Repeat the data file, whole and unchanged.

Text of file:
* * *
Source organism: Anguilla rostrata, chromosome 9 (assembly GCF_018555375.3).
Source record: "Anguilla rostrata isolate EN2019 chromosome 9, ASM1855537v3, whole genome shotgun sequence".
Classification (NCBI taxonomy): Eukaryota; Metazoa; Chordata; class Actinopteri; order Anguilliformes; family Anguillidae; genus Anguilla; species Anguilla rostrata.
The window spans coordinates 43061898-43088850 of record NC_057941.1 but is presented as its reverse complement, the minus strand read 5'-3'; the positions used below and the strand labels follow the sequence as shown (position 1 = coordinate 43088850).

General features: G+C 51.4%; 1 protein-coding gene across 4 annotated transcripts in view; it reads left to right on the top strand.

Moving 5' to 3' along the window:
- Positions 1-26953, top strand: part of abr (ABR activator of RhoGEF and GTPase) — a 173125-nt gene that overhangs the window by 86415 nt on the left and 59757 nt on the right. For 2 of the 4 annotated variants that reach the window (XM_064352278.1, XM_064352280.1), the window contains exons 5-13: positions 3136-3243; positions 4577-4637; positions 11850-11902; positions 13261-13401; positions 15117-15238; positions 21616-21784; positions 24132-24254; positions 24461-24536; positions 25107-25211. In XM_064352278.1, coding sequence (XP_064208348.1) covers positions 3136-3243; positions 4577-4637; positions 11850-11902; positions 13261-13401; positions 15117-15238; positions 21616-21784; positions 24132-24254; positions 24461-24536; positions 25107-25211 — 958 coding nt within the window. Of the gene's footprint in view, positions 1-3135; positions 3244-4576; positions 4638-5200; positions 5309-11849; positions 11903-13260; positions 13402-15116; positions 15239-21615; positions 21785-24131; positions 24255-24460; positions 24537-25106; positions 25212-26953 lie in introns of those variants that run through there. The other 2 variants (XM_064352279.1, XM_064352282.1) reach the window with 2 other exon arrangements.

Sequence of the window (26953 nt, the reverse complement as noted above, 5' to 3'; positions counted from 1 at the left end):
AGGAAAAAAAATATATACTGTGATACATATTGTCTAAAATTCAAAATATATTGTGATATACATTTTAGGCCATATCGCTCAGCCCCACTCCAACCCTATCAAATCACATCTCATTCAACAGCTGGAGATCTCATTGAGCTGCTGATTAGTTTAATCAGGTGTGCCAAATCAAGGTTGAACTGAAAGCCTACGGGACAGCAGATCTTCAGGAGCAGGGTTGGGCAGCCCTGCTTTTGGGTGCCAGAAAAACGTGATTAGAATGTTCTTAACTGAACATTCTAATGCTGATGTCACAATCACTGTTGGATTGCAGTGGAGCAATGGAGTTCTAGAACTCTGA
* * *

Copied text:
Source organism: Anguilla rostrata, chromosome 9 (assembly GCF_018555375.3).
Source record: "Anguilla rostrata isolate EN2019 chromosome 9, ASM1855537v3, whole genome shotgun sequence".
Classification (NCBI taxonomy): Eukaryota; Metazoa; Chordata; class Actinopteri; order Anguilliformes; family Anguillidae; genus Anguilla; species Anguilla rostrata.
The window spans coordinates 43061898-43088850 of record NC_057941.1 but is presented as its reverse complement, the minus strand read 5'-3'; the positions used below and the strand labels follow the sequence as shown (position 1 = coordinate 43088850).

General features: G+C 51.4%; 1 protein-coding gene across 4 annotated transcripts in view; it reads left to right on the top strand.

Moving 5' to 3' along the window:
- Positions 1-26953, top strand: part of abr (ABR activator of RhoGEF and GTPase) — a 173125-nt gene that overhangs the window by 86415 nt on the left and 59757 nt on the right. For 2 of the 4 annotated variants that reach the window (XM_064352278.1, XM_064352280.1), the window contains exons 5-13: positions 3136-3243; positions 4577-4637; positions 11850-11902; positions 13261-13401; positions 15117-15238; positions 21616-21784; positions 24132-24254; positions 24461-24536; positions 25107-25211. In XM_064352278.1, coding sequence (XP_064208348.1) covers positions 3136-3243; positions 4577-4637; positions 11850-11902; positions 13261-13401; positions 15117-15238; positions 21616-21784; positions 24132-24254; positions 24461-24536; positions 25107-25211 — 958 coding nt within the window. Of the gene's footprint in view, positions 1-3135; positions 3244-4576; positions 4638-5200; positions 5309-11849; positions 11903-13260; positions 13402-15116; positions 15239-21615; positions 21785-24131; positions 24255-24460; positions 24537-25106; positions 25212-26953 lie in introns of those variants that run through there. The other 2 variants (XM_064352279.1, XM_064352282.1) reach the window with 2 other exon arrangements.

Sequence of the window (26953 nt, the reverse complement as noted above, 5' to 3'; positions counted from 1 at the left end):
AGGAAAAAAAATATATACTGTGATACATATTGTCTAAAATTCAAAATATATTGTGATATACATTTTAGGCCATATCGCTCAGCCCCACTCCAACCCTATCAAATCACATCTCATTCAACAGCTGGAGATCTCATTGAGCTGCTGATTAGTTTAATCAGGTGTGCCAAATCAAGGTTGAACTGAAAGCCTACGGGACAGCAGATCTTCAGGAGCAGGGTTGGGCAGCCCTGCTTTTGGGTGCCAGAAAAACGTGATTAGAATGTTCTTAACTGAACATTCTAATGCTGATGTCACAATCACTGTTGGATTGCAGTGGAGCAATGGAGTTCTAGAACTCTGA